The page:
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Commission Arrives for New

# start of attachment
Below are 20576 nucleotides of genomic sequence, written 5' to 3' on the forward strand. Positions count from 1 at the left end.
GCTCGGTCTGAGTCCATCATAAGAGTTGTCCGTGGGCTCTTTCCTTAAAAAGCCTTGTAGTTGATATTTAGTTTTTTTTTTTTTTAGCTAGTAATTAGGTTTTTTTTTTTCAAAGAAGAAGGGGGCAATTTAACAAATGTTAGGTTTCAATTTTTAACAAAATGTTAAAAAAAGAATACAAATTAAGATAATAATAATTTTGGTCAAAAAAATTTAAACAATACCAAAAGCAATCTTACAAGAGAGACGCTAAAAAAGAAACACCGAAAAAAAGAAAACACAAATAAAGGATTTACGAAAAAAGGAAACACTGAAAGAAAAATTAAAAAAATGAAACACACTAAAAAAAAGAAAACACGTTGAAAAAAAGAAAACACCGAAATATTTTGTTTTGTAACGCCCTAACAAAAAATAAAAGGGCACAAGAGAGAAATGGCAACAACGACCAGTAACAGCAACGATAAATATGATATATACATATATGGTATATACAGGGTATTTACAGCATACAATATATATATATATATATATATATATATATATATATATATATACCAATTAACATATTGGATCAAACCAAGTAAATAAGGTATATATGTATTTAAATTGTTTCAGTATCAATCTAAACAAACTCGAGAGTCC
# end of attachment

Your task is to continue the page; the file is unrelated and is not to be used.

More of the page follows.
Bessemer Postmaster BIG FURNACE RUN Oxmoor No. 2 Turns Out 206 Tons. Suits Filed in Court—General Bessemer News of Interest Bessemer. September 4.—(Special.) Capt. If. w. ('rook lias received Ids commission as postmaster at Besse mer and it has been announced that he Mill take charge of the office on Saturday, September 6. For the past 10 days Captain Croolt has been ill but he is implying rapidly and his physi cians believe that he will be able to go to the office and formally take charge, succeeding Postmaster J. How ard MeEniry, who for the past 12 months lias been postmaster. It has been announced by Captain Crook that no changes would be made in the office force and the affairs Mill go ahead as If there had been no change made in the official head. The employes of the office are all under civil service rules and any change that can be made will be by examination be fore appointment to any vacancy in the office. Captain Crook* lias been appoint ed for a full term of four years. Suits Filed The following suits were filed In the Bessemer city court today: William Brill vs. the Birmingham Railway, Eight and Power company for $1000 damages for alleged personal injuries. Eincoln Davis vs. the Birmingham Rail way, Eight and Power company for $1000 damages for alleged personal in > juries. Furnace Breaks Record The No. 2 furnace of the Tennessee comp stay at Oxmoor broke all pre vious records both in basic and foun dry iron today, the output being 206 tons of basic iron. This furnace is one of the smallest owned by the company and hasn’t the modern equipment that the others have, so the record is con sidered as an excellent one. Prisoner Tries to Escape Much excitement .was caused this morning when one of the negi o pris oners, H. Spragftins, who was at work on Seventh avenue between Eighteenth and Nineteenth streets, tried to escape. The- man was a trusty and was driving one of the city's wagons when he de cided to escape and jumped from the wagon, running down Nineteenth street. A negro side guard ran after the es caping prisoner and after chasing him to Nineteenth avenue succeeded in catching him. The negro only nad e’ght more days to serve. General News of Interest Mrs. It. H. Fill entertained at t spcnd-the-duy party recently at her home at Brown’s Station, in honor of Mrs. Kendlen of St. Louis. A five-course dinnnr was served The party enjoyed u trip to tin; mines at Fossil in the aft ernoon. Those present besides tin* guest of honor, were Mrs* Savage of Bir mingham, Mrs, (,'m <er ;nul Mru. Glen nie of West Knd. Mrs. Sid lawson and Miss Irene Robbins. The young men of Brighton have organized a “social club,’’ with Charles Lind, president; .1. A. Kastis, vice pres ident; ii. p. Lanier. secretary and treasurer. The club will meet Friday evening at the Brighton city hall. All young men are requested to he '■present. Every Wednesday evening a dinner party will be given. Capt. William F. Hanby, commander of Camp William Hose McAdory at Bes semer. has issued a call for a meeting of the camp Saturday at the city hall. Delegates will lx* elected to the state reunion. The examinations for the pupils of the public schools of Bessemer will be held on Monday anil Tuesday. Septem ber 15 and H». instead of the preced ing Friday, the ciflffrge in announce ment being due to the fact ihat most of the Bessemer teachers will he in Bir mingham attending the court:y insti tute. Everything Is in readiness for the banquet which will be g veil at the Bessemer Athletic club Friday night. Attorney W. S. Welch will tie toast master for the occasion. All members rs well as anyone else interested In the club, is cordially invited to attend. Next Thursday night the Myrtle Lin ton lodge, Knights of Pythias, will give a banquet at which time they will present jewels to Dr. T. F. Robinson and P. J. Gillen, who have been mem bers of the lo-lge for 25 years. Early this morning fire was discov ered on First alley in the rear of stores on Second avenue, the fire having orig inated in a pile of goods boxes. The lire department soon extinguished the blaze, which might have been a dis astrous one, but was discovered before It had made much headway. From indi cations it is believed that tlio fire was of incendiary origin. The first bale of cotton f »r 3913, purchased by Erlick & Lefkov.Rs, was brought to this market Wednesday by Dave Maderson, a negro farmer, near Bessemer. The bale weighed 494 pounds and the price paid xir as 12 cents a pound, the firm giving a premium for the first bale of first grade cotton. From this time forward cotton will be coming in regularly. A number of young people of Bright on and Forest enjoyed an all-day pic nic to Oxmoor Spring Monday, where they had dinner and supper, returning lliat evening. Those who composed the party were: Misses Mary Thorpburg, Nancy and Gertrude Snow, Ethel Bush, Kathleen Meigs, Lola Nail, Mildred Farr, Winifred Farr, Ethel Wilks, Mid dle Freeman and Messrs. Joe Nail, Rob ert McDonald, Boyd Snow, Roy Owen, Claude Fason, Walter Gwln, Ham monds, Tom Thompson and Conkle. W. IL Hoover and T. J. Huey have been appointed state agents lor the Continental Insurance company, to suc ceed T. H. Garden. They will have headquarters in Birmingham. Both men are very popular in the insurance world, us well as socially, and their many friends are very glad to hear of their promotion and wish them much success in their new field. The meeting which is in progress at the First Baptist church, services be ing conducted by Rev. A. L. Johnston, continues to grow In interest. The serv ices are well attended, while Dr. John ' ! FOR RENT—Two connecting rooms for Uplit housekeeping, one furnished, one unfurnished. Private entrance. Private door to bath. In best part of Fountain Height*. Call Main 35M-W. »-6-3t. . ..... .. ... ,!=. rV: Ibarons to stage benefit EXHIBITION SATURDAY i - Preceded by a clash between two pen pant contenders of the City league, the Barons will stage their annual benefit game at Rick wood Field Saturday after noon. The Rising and Jefferson Powder company teams of the City league will furnish preliminary activities, and the Barons will make their final bow to the Birmingham public Immediately follow ing when they take on the Birmingham Railway, Light and Power company ag gregation. The players have taken personal charge of disposing of tickets to the exhibition and already a large number of.slips have been sold. Birmingham sport lovers have ever been ready to show their appreciation of the work of the Barons by adding their mite to the exhibition game sum even though unable to witness the con test. This year promises to be no excep tion to the rule. The baseball public of Birmingham has notl.rn;^ hut praise for the work of .Moley'.s men during the pres ent season. Pennant winners last year, they hove cinched third place in the league standing this season ami are thor oughly deserving of all ‘donations re ceived" via a ticket to the exhibition con test. The game Saturday promises to be a fast one. as the Birmingham Railway. Light and Power company boys are said to compose a formidable aggregation, but even should it not, the fact must be taken into consideration that In a few short days thp Barons will be scattered for the win ter and the Godspeed of the pleasure loving fan can best be shown in the price of a ticket whether he goes or not. Tickets can be secured from any of the players or from Tyson's cigar stand. Purpose of Publication Will Be to Advance Interests of the Farmer Salina, Kas., September 4.—A national' official paper will be established by tlie National Farmers' union. This was de cided today. It was stated ttiat the pur pose of the publication would be to ad vance tlie Interests of organized farmers by disseminating information regarding' the progress of examination in which farmers are interested. The votes of mem bers of Congress on legislation affecting the farmer will tie published. A feature of the conventon today was the discharge of the committee on the greater consumption of cotton after R. II. Bowen of Paris, Tex., chairman, had made his report. Tt was charged that Bowen Attended a Farmers' unoin confer ence at New Orleans last April which was held for the purpose ot fighting the tariff bill now pending In Congress. A heated discussion preceded the dicharge of the committee. The report of the legislative committee which was adopted declared against tlie alien ownership of land and said that "corporations should not be allowed to own more land than Is necessary." The agricultural committee in its report stated that the minimum price of wheat, corn, oats and barley on the home mar ket, in order to pay the cost of produc tion and 6 per cent on the value of the farm lands in various states, should be as follows: Kansas. Nebraska and Oklahoma, wheat $1.1)5, corn 70c. oats, 47c and barley 50c; Illinois, Indiana and Missouri, wheat. *1.25, corn, 65c, oats, 60c and bar ley 50c; western slope states, wheat 97c; corn IKS-, oats, 60c. and barley 50c. Tlie report was adopted. C'. S. Barrett of Union City, Ga., was re-elected president of ihe organization. The meeting in 1015 will lie held at San Francisco. The place for next year's convention has not been selected, but it was said tlie meeting probably would be held at Fort Worth. Tex. TO HAVE BOOK SHOWER TODAY AT EAST LAKE A book shower will be given this aft ernoon from 3 to 9 p. m. by the East I I>ake library for tlie purpose of ac quiring books for the new library. A large number of citizens have become interested in this new undertaking anil several sets of fine books liavO beer, donated for the new library. During the past week the soliciting committeees of the library have met with splendid responses in their work of soliciting books for the library. Everyone is cordially invited to come tills afternoon and bring a book or it they are able, several books. Refresh ments will be served and* everything will be done ty make the occasion en joyable. DREW CAMINETTFS FATE TO BE PLACED WITH JURY TODAY fConllnned from Parr Our) and a father who has served his country well.” This appeal was too much for the moth er, who broke into sobs. Camlnetti's own testimony in ills de fense during the morning was brief. In no wise did be attack either' the charac ter or the testimony of I.ola Norris. But in this consideration for Miss Norris, (’aminett’s counsel had no share. When it came to the arguments they attacked tier sharply. "The character of Miss Norris is pecu liar,” Attorney Devlin told the jury, "and her idea of morality Is strange. She is a study in human nature and does not appear to have the ideas of morality of a 10-year-old child.” «** Judge A'an Fleet has said that his charge tomorrow will occupy not more than 25 minutes. The defense has only 20 minutes left and the prosecution an hour for further argument. * THAW LOSES TWO • IMPORTANT POINTS IN EFFORT TO STAVE OFF DEPORTATION ICoitlaocd From Page One) to support the “entering by stealth’' charge. Thaw Issued the following statement tonight: Being informed that one motive behind this illegal pursuit is a suspicion in a small but influential quarter that if put on trial in any court outside New York state we might uncover those names that were protected in 1907, we are forced to state we have no intention of ever uncovering those names that were left in blank.” PERSON Al7 Dr. and Mrs. J. B. Curtis of Orange Heights, Fla., are the guests of Mr. and Mrs. Robert Kwlng at their Home on South Thirtieth street. Mr. Curtis Is a wealthy pecan planter and will be In the city several days. stnn is preaching some forceful ser mons. Prof. P. M. McNeil, left Thursday for Hale Springs on Shades mountain to attend the teachers’ institute of the Tennessee Coal. Iron and Railroad com pany. Mr. McNeil made a talk to the teachers. Details are being arranged for Flag Day to be held on next Tuesday 'for the beneilt of the Bessemer public schools. A flag will he purchased for each school building with the money raised by this method. C: •• .-ii. r-fe ..... . . ,v GOOD ROADS DAVS ARECONCLUDED Arkansas Highways Vastly Improved by Two Days’ Work Little Rock. Ark., September 4.—Reports from all parts of the state indicate that the second of Arkansas’ “Good Roads Days,” fixed by proclamation of Governor George W. Hays, was observed today just as enthusiastically as yesterday. “Tlie. success of the movement has ex ceeded my most sanguine expectations. ' declared Governor Hays, tonight. “The thing that has pleased me most is the spirit manifested by the people of the state. It shows that they are alive to thc*s importance of good roads and prom ises well for the future of the state. Next year T shall again designate good roads days.” Governor Major of Missouri, who yes terday made good his promise to “give an exhibition In plain and fancy shovel ing ” intended putting in anotl*?r full day on the Arkansas roads, but found it was necessary that he return to Missouri this morning. He hired five men to take his place. “I am small,” Governor Major explain ed, "but I am equal to any five men when it comes to working the roads.” While definite figures are not obtain able. tonight’s reports show that at least •100 miles of the state5s highways were "worked.” All but 20 of the 75 counties responded to the governor's call and from al lof those which did not respond Gov ernor Hays has assurance that the roads would be worked as soon as rain fell to soften the earth, now too hard and dry for successful work. A $2 per capita tax was assessed citi zens who because of ill health, or who for equally good reasons did not Join the overall brigade. THE ELIMINATION OF HUERTA IS ASSURED THINK WILSON AND SECRETARY BRYAN (Continned from Page One) for m.v brother in this case, but I can't stand idly by without uttering a word ot protest. I don’t want you to forget that an anxious mother awaits your verdict Americans and their interests in western Durango at the time of his visit. Zamacona Sails for Washington Vera Cruz. Mexico. September 4.—Pre pared to play a role almost identical with that of John Lind, the personal repre sentative of General Huerta. Manuel De Zamacona, former ambassador at Wash ington. sailed fropi here this afternoon en route to tlie American capital. It is understood that Senor Demazaconda will take up the diplomatic ertd of the case at. Washington for General Huerta and that he will act unofficially as the provisional President’s representative with sufficient power, however, to undertake negotia tions. What proposals lie has been instructed to place before President Wilson and Sec retary of State Bryan are not known gen erally, but it is believed that he will urge the necessity of more cordial co-operation between the two governments ami even recognition in order that the best, interests of both be conserved. It is asserted that President Wilson will be assured of the good faith of General Huerta in refrain ing from becoming a candidate for the presidency and of the holding of the elec tions in October. It is also expected that Senor De Zama cona will point out the absurdity from General Huerta’s point of view, of enter-* ing into any agreement with the rebels, especially since the contention of the gov ernment is that the greater part of the enemies of the government have no con nection with any organized army of re bellion, but belong to the bandit ele ment. The sending of Senor de Zamacona to Washington is regarded here as indicating a desire on the part of General Huerta -to entrust his case to a dependable lieu tenant. to place before Secretary Bryan, or President Wilson himself instead of having to deal with the latter's "unof ficial representative," Mr. Lind. Senor. De Zamacona formerly was financial agent of the government at London. In financial matters he is regarded as um authority. Mr. Lind still remains at Vera Cruz. Report Arrest of Richard Dewey Mexico City, September 4.—The Ameri can embassy has made representations to the Mexican foreign office respecting the reported arrest and removal from a train bound for Vera Cruz last night of Richard Dewey, an insurance man, well known in the capital. Consul Canada notified the embassy of the arrest. Mr. Dewey was on his way to place his family aboard a steamer for the Uni ted States. He was taken from the train at Ometesco, a station 50 miles from the capital. The embassy knows of no reason for this action. HUERTA SAYSHE WILL PROTECT AMERICANS AT ALL EVENTS Mexico City. September 4._ President Wilson's warning to Americans to leave Mexico lias called forth a declaration from General Huerta in which lie gives assurance of safety to Americans under any circumstances, even In cto.se of Inter vention, so far as the Mexican govern ment Is able to afford protection, and of fers to aid those desiring to leave by affording special trains to the ports, and making good the difference in the price ol steerage and thee lass of passage to which tire refuges aspire. "The personal sentiments of the consti tutional ad interim president of the re public,'’ Bays the declaration, “towards cltlxens of the United States residing in this country are benevolent and Just tc the extent that, their government bavins recommended wihout Justifiable cause tlial they leave the country, and while lament ing the disposition wjjlch caused alarm, as well as the fact that many Americans have decided to leave the country, the President has resolved to recommend tc the proper authorities—in view of the fact, as stated in the newspapers that the gov ernment of the United States duds It 1m i IS BADLY* INJURED IN AUTO ACCIDENT — | Daughter Critically Hurt and May Die—Collision Due to Carelessness of Wagon Driver Hartford, Conn., September 1. Thrown from their speeding automo bile when It struck n gnrlmgc wagon two miles from tliln city today nod all seriously Injured, (ieorge >1. Cohan, his l.'t-yenr-old daughter, tieorgln Cohan, Wallace lOddinger, lending man for Mr. Cohan** new play; Francis Xavier Hope. Hr. Cobnn'M eontident !nl act* rotary, mid William Van Huren. chauffeur, were rushed to the Hartford hospital, where | at a late hour tonight It wan Maul that Hr. Cohan and the other* would re cover, but the recovery of hi* daughter 1m doubtful. The parly was coming from Xew York to Hartford to begin rehearsals for the new play, which is to be tried out here. They were in Eddinger's machine. Two miles south of Hartford Van Buren, who was at the wheel, turned out to pass a wagon. The driver of the wagon turned to the left and the automobile struck the horse and went into an embankment and turned turle. All five passengers were thrown out. Passing automobile* were used as ambulances to take the in jured to the hospital. Miss Cohan was the only one critically hurt, although the injuries of the four men were serious. It was first thought Mr. Cohan would not recover, but the physicians said to night the patient probably would be able to leave his bed within a week or two unless it should develop that he was in jured internally. His hurts consist of a dislocated and a possible fracture of the left shoulder, a serious scalp wound and other cuts. Miss Cohan’s Condition Serious Miss Georgia Cohan has a fracture at the base of the brain and minor injuries. She has been unconscious Gnce the acci dent. Surgeons hold out little hope ui her recover. Wallace Eddinger's face, hands and legs %re cut and he may be internally injured. Francis Hope sustained a fracture of the left elbow, a double fracture of the left wrist a ml a severely sprained back. His condition is not thought to be critical. The chauffeur. Van Buren, has abrasions of the head and a cut over the eye. According to Van Buren and the few uitr.esses of the accident, the collision was due partly to the speed at which the automobile was traveling, but largely to the carelessness or ignorance of the tdriver of the garbage wagon. John Gabriel, who drove his horse directly into the path of the automobile. Van Buren said that his ear was travel ing about 35 miles an hour when he first saw the wagon. CRIMINAL NEGLECT CHARGEDTRAINMEN Engineer and Flagman of Bar Harbor Express Arrested New Haven, Conn., September i.- Aug ust B. Miller, engineer of the White Mountain express, and Charles H. Mur ray, flagman of the Bar Harbor express, the two trains involved in*the fatal North Haven wreck on the New York, New flaven and Hartford railroad last Tues day morning, were formally placed un der arrest by Coroner Mix late tonight charged with having "criminally caused, the death of Royal H. Hotchkiss," one of the victims of the disaster. Each was placed in 15000 bail under a coroner's war rant effective until 24 hours after the coroll?# has rendered a verdict in the inquest into the catastrophe which he be gan in private today. Bail for Miller was furnished by the local Brotherhood of Locomotive Engi neers and Firemen. Murray was locked up for the lack* of a bondsman. Beth of tlje men Who have been detained by the coroner in the county jail since last Tuesday as material witnesses were arrested after they had given testi mony at a night session of the inquest. It is said they told widely conflicting stories as to the cause of the accident. Miller though gaunt and nervous was in a fighting mood after his release on bail. "They have called me a scapegoat," he said. "I am no scapegoat, r want to say that T have nothing to fear. I am going to clear myself, f have been de moralized by all that has been printed about this wreck, but I don’t care so long as the truth comes out. That’s all I want." Local Man Lose* A telegram was received in Birming ham last night to the effect that Milton P. James of Birmingham had been de feated for the presidency of the National Association of Fostoffice Clerks, which is in session at Cleveland. O.. last night by 89 votes. The successful candidate was Frank P. Rogers of Chicago. possible to furnish only third class pas sage—that they offer An a spontaneous and kindly manner to cover the difference which exists and even provide free spe cial trains and gratuities, to the end that the Americans arrive in their country with greater comfort and means than those which they otherwise would have." General Huerta’s declaration was made in response to a series of questions put to him by certain newspapers. "Should there be the least sign of an anti-American uprising," he said, "the Mexican government, well knowing its ob ligations and responsibilities, would sup press it with all energy." Even in case of intervention, if it came to that. General Huerta said, n© gov ernment is most jealous of its good name and would put forth all efforts in order that American citizens residing among us should not suffer in the least at the hands of Mexico and they would only be exposed to the consequences which an international war of su< h magnitude brings with it." Neither the American embassy nor the Mexican foreign office appears to share the optimism of Washington officials re garding the early solution of the difficul ties between the tw'o*.nations. At the em bassy It was said tonight that no com munication had been received from Mr. Lind in three days. Fnreign Minister Gamboa said that there bad been no official communication with Mr. Lind since the dispatch of his second note. He said he did not expect any further ne gotiations unless the administration al Washington saw At to submit a rejoinder to bi» U»t nolo. 'ALABAMA PENSION FRAUD PROBE MAY GET EXTENDED TO EVERY STATE IN SOUTH __ Col. H. Y. Brooke Says Work Being Done by This State Is Attracting Such Widespread Attention That It May Re sult in Demand to Purge the Federal Pension Roils The startling disclosures in regard to the pension roll of Alabama will re sult into a similar house cleaning by every other Southern state, anil by the lederal government, in the opinion of Col. H. Y. Brooke, examiner of public accounts, who is in Birmingham. Colonel Brooke Is of the opinion that there are as many illegal pension claims paid annually in every other southern sate as are paid in Alabama, and that were the federal pension roll subjected to as serotinous an examina tion as Alabama's pension roll has been undergoing, the government would lop off an annual expenditure of ap proximately $30,000,000. “As a result of the investigation which I have been making in Wash ington." stated Colonel Brooke at the Metropolitan last night, “there has sprung up a clamor to the end that the H. Y. BROOKE roll of every other southern state and of the federal government be investi gated. • Every other southern state would find conditions as bad as are existing in Alabama, and there is gen eral belief that were the imposters cut off tlte federal roll, the govern ment would be saved an annual outlay of $30,000,000. Fourteen Counties Complete "As a result of what l have found In Washington, J am threatened with a loss of confidence in the human race. Down in a south Alabama county, there was until recently a man uni versally revere<J for what he claimed to have done in the war. _ A monument was erected to his memory. A camp of veterans was named in his honor. During my investigation, I had curi osity to know Ills record. No man of iis name ever figured in the service of tie Confederacy. “I have completed the examination of practically 14 counties. I have re ported on the following 12: Autauga, Baldwin, Barbour, Bibb, Blount, Bul lock, Butler, Calhoun, Walker, Wash ington, Wilcox and WinsfSh. I have fibout completed In addition, Chambers tnd Cherokee. In all l have* found practically the same number of those who deserted, who did not go to war, nr who for other dishonorable reasons are not entitled to pensions from the state government. The remainder of the work will require practically a year. I dispose of a county a week. "Based on the results up to the pres ent time. 1 am confident that when nil the returns are in, 4000 names will be lopped from the Alabama rolls, amt that the expenditure of the state will be decreased about $220,000 per annum. The Jones’ Record "In connection with the investiga tion of illegal claims, I made an inter esting discovery which will be wel come news to the great family of Jones. A widow in Alabama is drawing a pen sion for services rendered by J. W. Jones. T was looking up the record of this soldier, and failed to find him in the Company in which he was said to have enlisted. 1 immediately set out in an effort to locate him, and made the Interesting discovery 'that from Alabama 28 J. W. Jones went to war. "And every one of them was a good soldier with a record as white as snow." Mr. Brooke states that the Alabama pension board had already summoned those alleged to be illegally drawing pensions to appear and give cause why their names should not be dropped from the roll. He was ask»d if it would be possible for Alabama to recover money paid in the past to those who will be shown to have drawn pension money illegally. He answered that whereas Alabama could recover for money paid out under false pretenses, he did not regard it as possible that the state would make an attempt to do so. Other Investigations Coming "The examination of the Alabama pension rolls, and the fact that u large percentage of the pensioners arc Illegal pensioners," added Mr. Brooke, "has attracted widespread attention, i would not be surprised were every other southern stale to follow the lead of Alabama, and enough pressure brought to bear to make the federal government get busy. "Numerous newspapers have carried stories of the work which 1 J.itve been doing, and In each there ha1-* been a gentle reminder that the federal pension roll should be looked into." As an example of what papers are writing. Colonel Brooke displayed the following from the New York Times: "One-fourth of the persons collect ing pensions from the state of Alabama for services in the Confederate army, according to IT. Y. Brooke, examiner of public accounts of that state, who is Investigating the pension records, are accused of being impostors er.d unde serving. The charges involved 4250 persons, to whom Alabama pays $270,400 a year. Alabama seems to be cleaning house, but the purging of the federal rolls, which nave been repeatedly ex posed, has not begun." ••••••••••••••••••••••••••••••■•••••••••••••••••••••a BURGLAR GETS BEST i OF OFFICER MOORE Beaten Over Head and Rolled in Mud by Burly Negro At 11 o'clt ek last night while attempting to arrest a burly negro, whom he had cat gilt stealing chickens in the whole sale house of Donovan * ’o. ai Fwehty seccnd street and Morris avenue, Police man K. G. Moore was assaulted and over powered by the negro, who then escaped. I Fiom the report, received at police head quarters liie negro, taking advantage of Pclkenan Moore's lack of precaution, jumped, on the aged officer and taking his ret elver away heat hint over the head. He then rolled the policeman in the mud oil tiie street. When Moore appeared at headquarters lie was bruised and his uni form was muddied and torn. He ap-1 pealed to have been through a very ex citing incident. All the officers of th# city were warned, to be on the lookout for the negro who assaulted Officer Moore as that officer sccuied a good description of his n.-sail ani The negro's capture Is expected In a few hours. 500 People Believed Killed in Terrific Hurricane Which Sweeps North Carolina City (Continued from Page One) ashore by the terrific storm which swept the Virginia and Carolina coasts Tues day and Wednesday, the six masted schooner George W. Wells is a total wreck off Hatteras. Twenty members of the crew, two women and two babies, were rescued by the lifesavers. Only meagre details of the rescue were received here, but it is reported to have been tlie most thrilling in years. The Wells was bound to Ferriandina from New York without cargo. An unidentified schooner with only one mast standing and no signs of life on board is ashore three miles north of Ocracoke inlet. A British oil ship is ashore a few miles further south. $3,000,000 Property Loss Washington. N. C., September 4.—Prop erty valued at more than $3,000,000 is re ported to have been destroyed, and ru mors are current of a heavy loss of life as the result of the destructive storm which swept tlie eastern Carolina coast yesterday. Wire communication with the stricken district only was meagre to night. Efforts to verify by wireless re ports of many casualties on Ocracoke island, in Pamlico sound, have been fruit less. All wireless stations in that vi cinity are believed to have been wrecked by the storm. The greatest damage to property oc curred in Beaufort county. Havoc was wrought by tlie storm among the fish ing craft in the Pamlico river. In Wash ington business bouses and manufactur ing plants along the W'ater front were partially destroyed. The total damage In this county alone Is roughly estimated at $200,000. The fury of the gale was centered chiefly upon the towns along Pamlico sound, among them being More head City, Beaufort, Newburn, Washing ton and Bay boro. In Washington the streets were flooded to a depth of several feet, much of the damage done being due to water. All points along th% coast rejmrt heavy damago to ahipping. uu the coast of Hat teras the six-masted schooner George W. Wells was driven ashore and pounded to pieces by the heavy surf. The crew was rescued only by desperate work by the lifesavers. An unknown British oil ship is reported ashore a few' miles north of Ocracoke inlet. Lifesavers tonight were attempting to reach her. Three miles south an unknown schooner, with one mast standing, and no signs of life on board, is reported pounding in the breakers. At Beaufort many small craft were cap sized or smashed against the harbor breakwater, over Which the seas were running. The steamer M. M. Marks had her propeller and rudder damaged. Mail boats from (’ore sound reported that all wharves 25 mile's along tin.* shore had been destroyed, many houses blown down and hundreds of cattle and horses drowned. No loss of life was reported in that section. It was reported at Norfolk, Va.. that the wireless there had been unable to get into communication with the Beaufort or (’ape Matteras stations and that both the latter had been wrecked by the hurri cane. The Hatteraa wireless station is located near the scene of the reported Ocracoke disaster. It was also reported that the revenue cutter Seminole had been ordered to Ocracoke Island, where It is rumored several hundred lives were lost. Efforts to verify this rumor up to a late hour tonight were futile. SENATE MAY PASS TARIFF BILL BEFORE SATURDAY NIGHT (rnnflniicd from Page One) rate of duty on merchandise Imported In vessels of tlie other contracting party.” Secretary Bryan said that beyond the filing of the formal protests the nations Interested had not pursued their conten tions. France, however, announced that If the provision was adopted she would adopt a similar one and like uction is ex pected from the others. An amendment to the silk fabrics para graphs substituting for the ad valorem duty of 45 per cent a series of specific duties ranging from 45 cents to $..'.50 per pound was adopted today by the Senate. Fire in North Birmingham Fire broke out in the kitchen of a resi dence owned by James liilihouse and oc cupied by James High tower at 2S2J) Thirty fifth avenue at 11:30 o'clock last night. It was soon extinguished, following the arrival of the fire company from North Birmingham. The damage w'as $100 on Ings. It is said that the entire damage ings. It i ssaid that the entire damage Is covered by Insurance. ROBINSON’S LEG BROKEN BY FALL Sam Robinson, who resides at Idle wild, missed his step In the dark and fell into the basement of a tniilding under con struction at Twentieth street and Park avenue last night about 10:30 o’clock. Mr. Robinson, when picked up after his fall of about 12 feot, was found to be seriously bruised besides having a broken right leg. Shaw’s ambulance was summoned and he was removed to the South Highland in firmary, where it was said that he was resting easily. MAY GIVE FARMERS TIME 10 CONFORM TO NEW REGULATIONS Interstate Commerce Com* mission Inquires Into , Proposed Gin Box Penalty Washington, September 4.—(Special.) Mr. Clayton was today/furnished by the Interstate commerce commission with a copy of the following telegram sent by the commission to Mr. William P. Ross, chairman of the South Atlantic and Gulf steamship conference at New Orleans: “Farmers in southern states through their reports In Congress advise regula tion of steamship line effective at once, with penalty of $1 per bale cotton that comes from gin box larger than 27x">3 inches. They claim they have not had sufficient time to change boxes. That if requirement is effective immediately it will cost undreds of thousands of dol lars. They ask that effective date he postponed until January l. Cannot* this requirement be extended at least 30 days, fanners in meantime being advised that Kin boxes must be remodeled within that time to conform to new regulations? Ad vise.” OVERTON WILL NOT SEEK PLACE AGAIN Wedowee Man Says He Cannot Af ford to Neglect Business to Serve Another Term John \V. Overton of Wedov.: e, for merly a member of the* state nates while in Birmingham last nignt, an nounced that he would not he a can didate for another term In the legisla ture. “A certain amount of time should he given by every citizen to the service of tlie state.” said the Randolph cit izen. “But the business of being a per petual lawmaker is a mighty poor busi ness. I would like to return, but can not afford to do so.” Other well known people in Birming ham yesterday were Daniel i'ratt of Prattville and Henry .1. Willingham, stale superintendent of education. “BOW-CAT" CAUGHT Police Claim They Have Long List of Crimes Against Him George Williams, alias “Bow-Gat,” a negro, was captured yesterday after noon in Fourth alley near Eighteenth street by Gall Officer ('run';*. Th*> charges against “Bow-Cat” range from vagrancy to burglary and grand lar ceny. and are very numerous. It Is said by the police that this ne gro, who is about IS years old, has been a terror for several months, but owing to his remarkable* lleetnesss of foot has always avoided capture. He has been hunted and shot at ually by detectives and policemen, but seemed to bear a charmed life and his nimble legs always got him out of trouble until he was hemmed in Fourth alley yester day afternoon. There has hardly been a day on the police file in the last two or three months where there Is not a. complaint of the activities of “Bow-Cut.” It La, said of him that he was the cleverest sneak thief In Birmingham. The police claim to havo enough evidence to keep “Bow-Cat” in the mines for the rest of his natural life. Markus Accidentally Shot P. J. Markus, a painter, was accidently shot in the back yesterday afternoon about 5 o’clock at Helena. He was brlught. to Birmingham on the Louis ville and Nashville railroad and Shaw's ambulance removed the wounded man to the South Highland infirmary, where it was stated early that ho was resting easy. Deaths and Funerals William Lubow According to news received in Bir mingham William Lubow, aged 70 years, Is dead In Denver, Col. The de ceased left Birmingham several months ago for the western city In the hope of curing tuberculosis. Ills death conn s as a great shock to his many friends and relatives in Birmingham. The remains of the deceased will ar rive In Birmingham on Saturday morn ing and the funeral services will take place Sunday afternoon, according to incomplete arrangements announced yesterday. Miss Edn E. Cross Funeral services over the remains tf Miss Kda K. Cross, aged 20 years, who died sit the residence of her parents, Mr. and Mrs. Monroe (.‘ross, 8317 Un derwood avenue, yesterday morning, will be conducted at 10 o'clock this morning. Interment will follow In East Lake cemetery. Mrs. Ethel Mowrey The remains of Mrs. Ethel Mowrey, aged 21 years, who died at 7 o’clock yesterday morning, were sent to Hem lap yesterday afternoon for interment by Shaw & Sons. The deceased is sur vived by 11 ■ • r husband and father, George ft. Mize. A. C. Emery Fune:ai services over the remains of A Emery, aged 70 years, who died in Aden Wednesday, will be conducted this afternoon at I o'clock in Forest Hill cem etery. The deceased is survived by a widow and three daughters. Mrs. I. O. Stevenson Fum ral services over the rema i s of Mrs. I. O. Stevenson, who died Wednes day In Mulga, were conducted yesterday from the West End Christian church. In terment followed in Elmwood cemetery. Mrs. W. 8. Edwards Gadsden, September I.—(Special.)-*-Mrs. W. S. Edwards, 15 years old, wife of Dr. Ed wards, and one of the most prominent women of Gadsden, died yesterday at the heme of her sister, Mrs. B. S. Winning ham of Forsyth**. Gh. She had gone there early in the summer to recover her health. Burial was at Forsythe today." In addi tion to her husband site is survived by three children, Mrs. Frank Smith of Mont gomery, Sterling Edwards of Birming ham and Frank Edwards. i LIGE LOY, Undertaker. Phone 781 SHAW, the Undertaker. Phone • JOHNS Under* king Co. Phone 1001 Cincinnati THREE FAST TRAINS US PM., 8:ir*PM., 12:0] AM.